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BMJ. 2002 Aug 17;325(7360):357.

Randomised study of long term outcome after epidural versus non-epidural analgesia during labour.

Author information

1
Academic Department of Obstetrics and Gynaecology, North Staffordshire Hospital (NHS) Trust, Stoke on Trent, Staffordshire ST4 6QG. charlotte@kogs.freeserve.co.uk

Erratum in

  • BMJ 2002 Sep 14;325(7364):580.

Abstract

OBJECTIVE:

To determine whether epidural analgesia during labour is associated with long term backache.

DESIGN:

Follow up after randomised controlled trial. Analysis by intention to treat.

SETTING:

Department of obstetrics and gynaecology at one NHS trust.

PARTICIPANTS:

369 women: 184 randomised to epidural group (treatment as allocated received by 123) and 185 randomised to non-epidural group (treatment as allocated received by 133). In the follow up study 151 women were from the epidural group and 155 from the non-epidural group.

MAIN OUTCOME MEASURES:

Self reported low back pain, disability, and limitation of movement assessed through one to one interviews with physiotherapist, questionnaire on back pain and disability, physical measurements of spinal mobility.

RESULTS:

There were no significant differences between groups in demographic details or other key characteristics. The mean time interval from delivery to interview was 26 months. There were no significant differences in the onset or duration of low back pain, with nearly a third of women in each group reporting pain in the week before interview. There were no differences in self reported measures of disability in activities of daily living and no significant differences in measurements of spinal mobility.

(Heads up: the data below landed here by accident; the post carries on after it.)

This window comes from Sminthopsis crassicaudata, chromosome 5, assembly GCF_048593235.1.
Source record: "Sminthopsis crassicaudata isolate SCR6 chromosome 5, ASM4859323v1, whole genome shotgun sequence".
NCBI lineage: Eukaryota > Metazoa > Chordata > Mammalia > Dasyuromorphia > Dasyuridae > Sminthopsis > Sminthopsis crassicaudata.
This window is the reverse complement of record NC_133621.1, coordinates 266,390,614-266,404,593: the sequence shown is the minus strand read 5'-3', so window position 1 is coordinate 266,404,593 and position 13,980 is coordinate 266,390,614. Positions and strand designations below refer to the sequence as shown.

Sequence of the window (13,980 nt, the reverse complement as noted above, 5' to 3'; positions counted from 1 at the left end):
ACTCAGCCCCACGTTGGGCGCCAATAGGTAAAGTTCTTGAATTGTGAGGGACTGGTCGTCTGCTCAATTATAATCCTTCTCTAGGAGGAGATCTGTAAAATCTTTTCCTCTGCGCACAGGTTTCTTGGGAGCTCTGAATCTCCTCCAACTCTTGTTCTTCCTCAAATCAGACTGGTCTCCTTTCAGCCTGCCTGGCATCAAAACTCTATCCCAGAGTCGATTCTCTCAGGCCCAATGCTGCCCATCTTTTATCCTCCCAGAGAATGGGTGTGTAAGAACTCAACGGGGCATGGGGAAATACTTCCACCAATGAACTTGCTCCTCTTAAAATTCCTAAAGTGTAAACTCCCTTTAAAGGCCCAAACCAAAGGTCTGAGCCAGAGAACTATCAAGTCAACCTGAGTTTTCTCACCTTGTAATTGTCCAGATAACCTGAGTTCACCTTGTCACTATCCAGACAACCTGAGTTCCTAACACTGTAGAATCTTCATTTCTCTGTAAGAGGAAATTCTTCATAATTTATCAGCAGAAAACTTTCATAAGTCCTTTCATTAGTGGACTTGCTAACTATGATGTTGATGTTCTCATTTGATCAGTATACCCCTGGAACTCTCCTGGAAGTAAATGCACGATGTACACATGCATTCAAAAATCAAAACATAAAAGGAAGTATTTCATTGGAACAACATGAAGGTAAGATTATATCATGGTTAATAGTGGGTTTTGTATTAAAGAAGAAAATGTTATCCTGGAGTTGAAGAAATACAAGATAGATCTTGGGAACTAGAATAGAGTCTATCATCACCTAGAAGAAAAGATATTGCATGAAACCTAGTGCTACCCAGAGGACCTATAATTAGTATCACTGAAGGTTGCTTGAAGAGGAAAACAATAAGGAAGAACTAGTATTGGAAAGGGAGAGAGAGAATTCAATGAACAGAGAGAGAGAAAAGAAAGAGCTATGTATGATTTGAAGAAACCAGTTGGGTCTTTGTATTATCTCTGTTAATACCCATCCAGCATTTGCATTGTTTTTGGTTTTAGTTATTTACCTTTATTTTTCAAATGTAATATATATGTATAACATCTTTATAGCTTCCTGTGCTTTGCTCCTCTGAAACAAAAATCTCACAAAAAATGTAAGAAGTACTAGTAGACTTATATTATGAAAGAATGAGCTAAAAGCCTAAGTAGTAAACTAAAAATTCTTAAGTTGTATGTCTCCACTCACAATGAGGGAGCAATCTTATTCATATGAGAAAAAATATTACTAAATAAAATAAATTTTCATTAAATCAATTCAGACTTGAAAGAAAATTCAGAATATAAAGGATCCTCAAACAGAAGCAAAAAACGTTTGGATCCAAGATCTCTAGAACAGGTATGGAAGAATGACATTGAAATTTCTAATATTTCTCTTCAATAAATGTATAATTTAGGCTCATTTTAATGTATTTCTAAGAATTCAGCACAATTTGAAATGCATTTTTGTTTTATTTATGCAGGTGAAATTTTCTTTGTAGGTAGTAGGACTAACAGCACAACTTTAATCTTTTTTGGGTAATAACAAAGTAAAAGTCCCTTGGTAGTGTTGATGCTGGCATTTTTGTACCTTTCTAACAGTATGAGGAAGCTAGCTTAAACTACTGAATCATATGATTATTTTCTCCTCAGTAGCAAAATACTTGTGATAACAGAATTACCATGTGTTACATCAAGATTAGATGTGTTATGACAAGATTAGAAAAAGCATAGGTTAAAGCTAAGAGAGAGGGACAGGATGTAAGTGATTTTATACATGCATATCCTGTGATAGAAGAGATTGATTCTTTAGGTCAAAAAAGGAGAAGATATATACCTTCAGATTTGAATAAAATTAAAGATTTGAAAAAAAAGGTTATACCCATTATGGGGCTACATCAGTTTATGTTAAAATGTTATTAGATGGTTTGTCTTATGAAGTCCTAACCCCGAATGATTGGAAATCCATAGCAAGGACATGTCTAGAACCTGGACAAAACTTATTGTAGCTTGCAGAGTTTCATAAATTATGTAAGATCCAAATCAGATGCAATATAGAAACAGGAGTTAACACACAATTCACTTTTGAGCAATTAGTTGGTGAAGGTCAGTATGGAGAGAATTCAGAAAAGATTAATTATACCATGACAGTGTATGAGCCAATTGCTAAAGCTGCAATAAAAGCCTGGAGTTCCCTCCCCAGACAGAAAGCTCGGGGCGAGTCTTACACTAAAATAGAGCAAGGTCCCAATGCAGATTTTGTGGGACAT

CONCLUSIONS:

After childbirth there are no differences in the incidence of long term low back pain, disability, or movement restriction between women who receive epidural pain relief and women who receive other forms of pain relief.

Comment in

PMID:
12183305
PMCID:
PMC117883
[Indexed for MEDLINE]
Free PMC Article

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